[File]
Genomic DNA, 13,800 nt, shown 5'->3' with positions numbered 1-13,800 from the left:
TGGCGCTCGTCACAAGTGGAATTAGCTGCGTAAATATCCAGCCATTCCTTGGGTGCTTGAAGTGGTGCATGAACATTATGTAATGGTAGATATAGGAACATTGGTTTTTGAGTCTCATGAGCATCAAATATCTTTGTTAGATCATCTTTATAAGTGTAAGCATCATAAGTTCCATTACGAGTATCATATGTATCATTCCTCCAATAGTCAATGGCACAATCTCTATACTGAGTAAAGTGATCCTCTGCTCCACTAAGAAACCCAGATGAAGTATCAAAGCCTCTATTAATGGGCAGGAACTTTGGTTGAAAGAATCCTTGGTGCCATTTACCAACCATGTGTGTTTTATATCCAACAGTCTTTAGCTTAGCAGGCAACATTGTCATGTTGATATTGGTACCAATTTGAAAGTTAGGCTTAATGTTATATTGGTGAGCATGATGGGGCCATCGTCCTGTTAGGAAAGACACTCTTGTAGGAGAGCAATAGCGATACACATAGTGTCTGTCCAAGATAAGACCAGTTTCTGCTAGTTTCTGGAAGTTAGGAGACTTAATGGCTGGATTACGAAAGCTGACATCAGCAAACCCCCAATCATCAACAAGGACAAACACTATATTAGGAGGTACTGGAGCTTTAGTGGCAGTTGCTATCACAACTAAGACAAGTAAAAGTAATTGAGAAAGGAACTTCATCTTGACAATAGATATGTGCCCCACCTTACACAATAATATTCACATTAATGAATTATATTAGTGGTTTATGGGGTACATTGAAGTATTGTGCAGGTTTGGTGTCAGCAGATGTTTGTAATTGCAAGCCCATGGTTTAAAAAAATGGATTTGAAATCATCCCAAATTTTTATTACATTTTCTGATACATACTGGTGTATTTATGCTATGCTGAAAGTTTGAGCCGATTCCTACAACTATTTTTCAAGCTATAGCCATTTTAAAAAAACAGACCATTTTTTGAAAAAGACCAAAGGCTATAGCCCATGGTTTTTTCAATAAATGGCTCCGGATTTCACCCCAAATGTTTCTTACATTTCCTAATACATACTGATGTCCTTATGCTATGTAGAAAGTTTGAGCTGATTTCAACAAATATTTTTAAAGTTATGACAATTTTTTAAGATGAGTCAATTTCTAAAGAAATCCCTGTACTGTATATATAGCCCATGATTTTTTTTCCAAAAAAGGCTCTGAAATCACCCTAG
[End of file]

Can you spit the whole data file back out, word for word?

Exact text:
Genomic DNA, 13,800 nt, shown 5'->3' with positions numbered 1-13,800 from the left:
TGGCGCTCGTCACAAGTGGAATTAGCTGCGTAAATATCCAGCCATTCCTTGGGTGCTTGAAGTGGTGCATGAACATTATGTAATGGTAGATATAGGAACATTGGTTTTTGAGTCTCATGAGCATCAAATATCTTTGTTAGATCATCTTTATAAGTGTAAGCATCATAAGTTCCATTACGAGTATCATATGTATCATTCCTCCAATAGTCAATGGCACAATCTCTATACTGAGTAAAGTGATCCTCTGCTCCACTAAGAAACCCAGATGAAGTATCAAAGCCTCTATTAATGGGCAGGAACTTTGGTTGAAAGAATCCTTGGTGCCATTTACCAACCATGTGTGTTTTATATCCAACAGTCTTTAGCTTAGCAGGCAACATTGTCATGTTGATATTGGTACCAATTTGAAAGTTAGGCTTAATGTTATATTGGTGAGCATGATGGGGCCATCGTCCTGTTAGGAAAGACACTCTTGTAGGAGAGCAATAGCGATACACATAGTGTCTGTCCAAGATAAGACCAGTTTCTGCTAGTTTCTGGAAGTTAGGAGACTTAATGGCTGGATTACGAAAGCTGACATCAGCAAACCCCCAATCATCAACAAGGACAAACACTATATTAGGAGGTACTGGAGCTTTAGTGGCAGTTGCTATCACAACTAAGACAAGTAAAAGTAATTGAGAAAGGAACTTCATCTTGACAATAGATATGTGCCCCACCTTACACAATAATATTCACATTAATGAATTATATTAGTGGTTTATGGGGTACATTGAAGTATTGTGCAGGTTTGGTGTCAGCAGATGTTTGTAATTGCAAGCCCATGGTTTAAAAAAATGGATTTGAAATCATCCCAAATTTTTATTACATTTTCTGATACATACTGGTGTATTTATGCTATGCTGAAAGTTTGAGCCGATTCCTACAACTATTTTTCAAGCTATAGCCATTTTAAAAAAACAGACCATTTTTTGAAAAAGACCAAAGGCTATAGCCCATGGTTTTTTCAATAAATGGCTCCGGATTTCACCCCAAATGTTTCTTACATTTCCTAATACATACTGATGTCCTTATGCTATGTAGAAAGTTTGAGCTGATTTCAACAAATATTTTTAAAGTTATGACAATTTTTTAAGATGAGTCAATTTCTAAAGAAATCCCTGTACTGTATATATAGCCCATGATTTTTTTTCCAAAAAAGGCTCTGAAATCACCCTAG